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No WHT on Royalties to EU-Affiliated Entities to Benefit MNCs With a Subsidiary in Spain

15 Mar 2011

The interest and royalties Directive provides, in the interest of addressing international double taxation, for the elimination of source state taxation on payments of royalties made between associated companies of different Member States. The exemption also applies to payments to and from Swiss companies under the Agreement concluded by the European Community and Switzerland on 26 October 2004. Taxand Spain investigates the impacts and benefits of the interest and royalties directive on multinational corporations with a subsidiary in Spain.

The Directive applies when the payer and the beneficial owner of the royalty income are associated companies or permanent establishments. To qualify as associated companies, a direct minimum shareholding of 25% is required, or a third company may have a direct minimum shareholding of 25% in both companies.

According to Spanish law, royalties derived by non-residents from entities established in Spain are, as a general rule, subject to a 24% withholding tax, unless this rate is reduced by a tax treaty.

Spain was authorised to apply during a transitional period an exception to the withholding tax exemption established by the Directive, allowing the imposition of a maximum 10% withholding tax on payments of royalties made to an associated company of another Member State. The transitional period had a duration of six years, starting on the date of application of the Directive: 1 July 2005. Therefore, the transitional period will end on 1 July 2011 and the royalties paid by a Spanish entity to an associated entity resident in another EU Member State or in Switzerland will not be subject to withholding tax in Spain.

The requirements to benefit from the exemption will be the same ones that currently exist for the application of the reduced 10% rate:

  • Both companies (payer and recipient) must be subject to and not exempt from an income tax (taxes listed in article 3 a) iii) of the Directive).
  • Both companies must have one of the legal forms foreseen in the Annex to the Directive. In the case of Spanish companies, only the following types of entities are foreseen in the Annex: public limited liability companies, private limited liability companies, partnership limited by shares and public law bodies which operate under private law.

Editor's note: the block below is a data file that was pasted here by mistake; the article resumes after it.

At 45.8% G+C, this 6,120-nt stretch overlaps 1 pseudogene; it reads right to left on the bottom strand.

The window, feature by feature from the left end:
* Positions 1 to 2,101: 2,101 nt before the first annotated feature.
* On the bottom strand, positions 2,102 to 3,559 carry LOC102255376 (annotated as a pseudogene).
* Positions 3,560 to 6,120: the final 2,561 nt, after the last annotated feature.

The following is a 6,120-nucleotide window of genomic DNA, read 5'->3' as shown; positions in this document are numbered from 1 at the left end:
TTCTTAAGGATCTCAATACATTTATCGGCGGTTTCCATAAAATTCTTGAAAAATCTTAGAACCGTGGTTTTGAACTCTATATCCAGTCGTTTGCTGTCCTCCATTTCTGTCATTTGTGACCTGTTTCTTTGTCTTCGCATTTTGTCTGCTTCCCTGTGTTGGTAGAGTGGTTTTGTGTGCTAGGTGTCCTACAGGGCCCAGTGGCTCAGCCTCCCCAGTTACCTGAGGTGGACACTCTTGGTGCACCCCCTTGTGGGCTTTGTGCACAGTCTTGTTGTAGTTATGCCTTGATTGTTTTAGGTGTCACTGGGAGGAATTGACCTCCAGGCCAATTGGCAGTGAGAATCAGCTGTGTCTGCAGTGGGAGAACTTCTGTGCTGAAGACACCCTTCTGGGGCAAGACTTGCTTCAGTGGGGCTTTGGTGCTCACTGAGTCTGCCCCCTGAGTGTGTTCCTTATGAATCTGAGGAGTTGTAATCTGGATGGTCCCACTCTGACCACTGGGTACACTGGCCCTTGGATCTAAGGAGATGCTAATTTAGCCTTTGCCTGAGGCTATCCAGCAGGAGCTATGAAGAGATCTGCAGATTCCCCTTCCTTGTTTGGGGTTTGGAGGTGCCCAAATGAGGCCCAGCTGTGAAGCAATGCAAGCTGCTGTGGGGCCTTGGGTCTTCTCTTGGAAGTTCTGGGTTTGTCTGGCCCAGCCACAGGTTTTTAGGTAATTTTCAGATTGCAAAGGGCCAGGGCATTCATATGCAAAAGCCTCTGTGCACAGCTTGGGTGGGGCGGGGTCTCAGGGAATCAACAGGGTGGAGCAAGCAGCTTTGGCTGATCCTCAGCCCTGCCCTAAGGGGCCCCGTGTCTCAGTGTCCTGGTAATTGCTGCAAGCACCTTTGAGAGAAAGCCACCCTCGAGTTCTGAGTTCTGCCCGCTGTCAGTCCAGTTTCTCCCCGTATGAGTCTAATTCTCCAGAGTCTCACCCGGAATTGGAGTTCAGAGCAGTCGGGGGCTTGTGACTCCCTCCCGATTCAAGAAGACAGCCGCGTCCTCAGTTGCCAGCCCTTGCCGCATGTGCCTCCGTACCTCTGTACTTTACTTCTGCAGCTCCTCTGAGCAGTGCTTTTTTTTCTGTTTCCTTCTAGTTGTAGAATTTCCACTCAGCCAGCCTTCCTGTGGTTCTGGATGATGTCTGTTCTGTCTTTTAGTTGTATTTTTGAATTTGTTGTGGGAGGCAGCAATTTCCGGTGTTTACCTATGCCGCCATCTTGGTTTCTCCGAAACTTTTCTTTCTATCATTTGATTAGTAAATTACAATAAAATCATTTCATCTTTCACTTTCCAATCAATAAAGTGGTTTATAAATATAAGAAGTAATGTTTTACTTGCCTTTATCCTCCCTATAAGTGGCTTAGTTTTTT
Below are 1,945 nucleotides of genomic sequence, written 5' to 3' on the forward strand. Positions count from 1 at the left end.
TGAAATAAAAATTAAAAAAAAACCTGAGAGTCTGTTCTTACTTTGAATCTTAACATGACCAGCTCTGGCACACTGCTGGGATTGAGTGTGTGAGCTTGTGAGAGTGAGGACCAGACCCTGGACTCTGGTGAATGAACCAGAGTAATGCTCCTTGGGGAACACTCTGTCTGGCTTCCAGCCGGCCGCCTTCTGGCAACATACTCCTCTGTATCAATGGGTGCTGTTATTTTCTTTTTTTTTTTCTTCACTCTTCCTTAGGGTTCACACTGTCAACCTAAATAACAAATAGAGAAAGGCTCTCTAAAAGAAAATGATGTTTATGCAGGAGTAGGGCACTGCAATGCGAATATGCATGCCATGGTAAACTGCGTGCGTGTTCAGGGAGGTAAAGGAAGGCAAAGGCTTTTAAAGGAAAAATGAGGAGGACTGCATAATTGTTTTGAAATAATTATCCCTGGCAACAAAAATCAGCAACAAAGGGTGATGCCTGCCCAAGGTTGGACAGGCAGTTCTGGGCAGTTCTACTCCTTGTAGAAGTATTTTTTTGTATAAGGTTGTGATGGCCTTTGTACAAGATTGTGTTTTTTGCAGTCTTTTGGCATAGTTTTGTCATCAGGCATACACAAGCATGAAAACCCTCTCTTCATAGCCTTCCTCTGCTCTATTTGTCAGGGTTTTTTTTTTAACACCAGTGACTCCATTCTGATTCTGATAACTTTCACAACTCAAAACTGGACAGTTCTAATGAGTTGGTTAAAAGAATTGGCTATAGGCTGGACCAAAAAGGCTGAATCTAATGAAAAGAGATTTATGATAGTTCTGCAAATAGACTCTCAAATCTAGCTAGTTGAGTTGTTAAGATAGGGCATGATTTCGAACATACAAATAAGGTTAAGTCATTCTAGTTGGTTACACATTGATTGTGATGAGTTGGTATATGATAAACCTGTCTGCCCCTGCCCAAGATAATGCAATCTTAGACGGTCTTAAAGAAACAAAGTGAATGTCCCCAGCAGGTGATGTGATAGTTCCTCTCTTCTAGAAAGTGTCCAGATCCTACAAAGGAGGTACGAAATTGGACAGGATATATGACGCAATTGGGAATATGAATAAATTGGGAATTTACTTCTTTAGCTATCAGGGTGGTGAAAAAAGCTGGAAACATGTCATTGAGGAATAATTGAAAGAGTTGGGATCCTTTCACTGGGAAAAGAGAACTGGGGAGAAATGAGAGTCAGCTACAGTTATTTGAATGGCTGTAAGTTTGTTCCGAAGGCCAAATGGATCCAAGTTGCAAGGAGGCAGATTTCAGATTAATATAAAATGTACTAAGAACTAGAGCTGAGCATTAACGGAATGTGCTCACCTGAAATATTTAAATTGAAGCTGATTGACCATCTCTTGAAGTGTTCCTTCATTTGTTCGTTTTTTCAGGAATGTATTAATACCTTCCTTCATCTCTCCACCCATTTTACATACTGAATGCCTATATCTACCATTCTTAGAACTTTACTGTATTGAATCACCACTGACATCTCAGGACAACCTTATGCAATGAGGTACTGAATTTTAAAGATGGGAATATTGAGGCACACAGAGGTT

• Both companies must be tax resident in the EU (or Switzerland), and not considered resident in a third non-EU state under a tax treaty with that state.
  • Both companies must be associated in the terms of the Directive. The minimum 25% holding must be kept for one year before the payment of the royalty or afterwards for the period necessary to complete the year. In the case of Swiss companies this period is two years.
  • In the case of royalties paid by permanent establishments, they must qualify as tax deductible expenses for the permanent establishment.
  • The company receiving the royalty payments must be their beneficial owner. This excludes, among others, the cases in which it acts as an intermediary, such an agent, trustee or authorised signatory. In the case of permanent establishments, this requirement implies that those royalties must be related to its business and included in its taxable income.

Finally, it is required that the majority of the voting rights of the company receiving the royalties is owned directly or indirectly by individuals or legal entities resident in the EU: in other case, the taxpayer must prove that the intermediate EU company receiving the royalty payments was set up for bona fide business reasons and not in order to unduly take advantage of the exemption.

Taxand's Take

Royalties paid by Spanish companies to their EU associates are currently subject to a 10% withholding tax (unless a lower rate is provided for in the relevant tax treaty), even when all the requirements in the interest and royalties Directive are fulfilled. This withholding will disappear starting next July.

According to Spanish law, the withholding tax shall accrue when the royalty is paid or when it is due to be paid under the relevant agreements between the parties, whichever happens first. This date will also determine the applicable legislation and, therefore, the tax rate. For this reason, Spanish companies and permanent establishments paying royalties to their EU affiliates should review the conditions of their agreements, and especially the date on which royalty payments will be due in order to determine whether they will benefit from the 0% withholding tax rate.

Your Taxand contacts for further queries are:
Daniel Armesto
T. +34 944 700 699

Eduardo Montejo
T. +34 94 470 06 99

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